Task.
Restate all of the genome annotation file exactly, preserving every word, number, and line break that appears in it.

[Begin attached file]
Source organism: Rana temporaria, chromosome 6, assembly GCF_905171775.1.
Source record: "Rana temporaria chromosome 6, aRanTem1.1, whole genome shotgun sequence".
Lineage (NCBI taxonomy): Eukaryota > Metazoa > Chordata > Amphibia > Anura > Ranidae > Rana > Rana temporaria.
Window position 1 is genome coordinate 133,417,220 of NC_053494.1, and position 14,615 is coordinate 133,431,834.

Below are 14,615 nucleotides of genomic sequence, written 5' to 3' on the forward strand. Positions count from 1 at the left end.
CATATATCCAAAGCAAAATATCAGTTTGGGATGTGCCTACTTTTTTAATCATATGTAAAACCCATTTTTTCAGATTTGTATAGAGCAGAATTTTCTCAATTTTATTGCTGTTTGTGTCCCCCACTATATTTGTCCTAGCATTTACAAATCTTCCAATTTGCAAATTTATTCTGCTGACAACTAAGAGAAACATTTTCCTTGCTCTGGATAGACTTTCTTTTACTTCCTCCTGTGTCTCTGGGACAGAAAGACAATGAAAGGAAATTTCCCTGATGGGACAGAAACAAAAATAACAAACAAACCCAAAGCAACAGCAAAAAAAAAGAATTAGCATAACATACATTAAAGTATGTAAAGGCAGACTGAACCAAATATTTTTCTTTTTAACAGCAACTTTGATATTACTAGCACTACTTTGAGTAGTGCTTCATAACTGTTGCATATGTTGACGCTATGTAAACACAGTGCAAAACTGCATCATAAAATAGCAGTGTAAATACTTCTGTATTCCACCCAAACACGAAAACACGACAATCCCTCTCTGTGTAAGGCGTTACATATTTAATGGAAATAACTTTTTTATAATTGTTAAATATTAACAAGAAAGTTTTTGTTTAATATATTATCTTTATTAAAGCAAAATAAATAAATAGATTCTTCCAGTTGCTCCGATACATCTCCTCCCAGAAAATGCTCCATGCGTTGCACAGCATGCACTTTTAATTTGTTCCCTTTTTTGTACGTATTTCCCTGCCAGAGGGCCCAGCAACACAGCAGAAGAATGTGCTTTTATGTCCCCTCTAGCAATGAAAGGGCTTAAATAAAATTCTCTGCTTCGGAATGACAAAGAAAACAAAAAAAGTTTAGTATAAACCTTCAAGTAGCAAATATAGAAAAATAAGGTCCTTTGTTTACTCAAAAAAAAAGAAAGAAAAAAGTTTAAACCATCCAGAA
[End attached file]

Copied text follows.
Source organism: Rana temporaria, chromosome 6, assembly GCF_905171775.1.
Source record: "Rana temporaria chromosome 6, aRanTem1.1, whole genome shotgun sequence".
Lineage (NCBI taxonomy): Eukaryota > Metazoa > Chordata > Amphibia > Anura > Ranidae > Rana > Rana temporaria.
Window position 1 is genome coordinate 133,417,220 of NC_053494.1, and position 14,615 is coordinate 133,431,834.

Below are 14,615 nucleotides of genomic sequence, written 5' to 3' on the forward strand. Positions count from 1 at the left end.
CATATATCCAAAGCAAAATATCAGTTTGGGATGTGCCTACTTTTTTAATCATATGTAAAACCCATTTTTTCAGATTTGTATAGAGCAGAATTTTCTCAATTTTATTGCTGTTTGTGTCCCCCACTATATTTGTCCTAGCATTTACAAATCTTCCAATTTGCAAATTTATTCTGCTGACAACTAAGAGAAACATTTTCCTTGCTCTGGATAGACTTTCTTTTACTTCCTCCTGTGTCTCTGGGACAGAAAGACAATGAAAGGAAATTTCCCTGATGGGACAGAAACAAAAATAACAAACAAACCCAAAGCAACAGCAAAAAAAAAGAATTAGCATAACATACATTAAAGTATGTAAAGGCAGACTGAACCAAATATTTTTCTTTTTAACAGCAACTTTGATATTACTAGCACTACTTTGAGTAGTGCTTCATAACTGTTGCATATGTTGACGCTATGTAAACACAGTGCAAAACTGCATCATAAAATAGCAGTGTAAATACTTCTGTATTCCACCCAAACACGAAAACACGACAATCCCTCTCTGTGTAAGGCGTTACATATTTAATGGAAATAACTTTTTTATAATTGTTAAATATTAACAAGAAAGTTTTTGTTTAATATATTATCTTTATTAAAGCAAAATAAATAAATAGATTCTTCCAGTTGCTCCGATACATCTCCTCCCAGAAAATGCTCCATGCGTTGCACAGCATGCACTTTTAATTTGTTCCCTTTTTTGTACGTATTTCCCTGCCAGAGGGCCCAGCAACACAGCAGAAGAATGTGCTTTTATGTCCCCTCTAGCAATGAAAGGGCTTAAATAAAATTCTCTGCTTCGGAATGACAAAGAAAACAAAAAAAGTTTAGTATAAACCTTCAAGTAGCAAATATAGAAAAATAAGGTCCTTTGTTTACTCAAAAAAAAAGAAAGAAAAAAGTTTAAACCATCCAGAA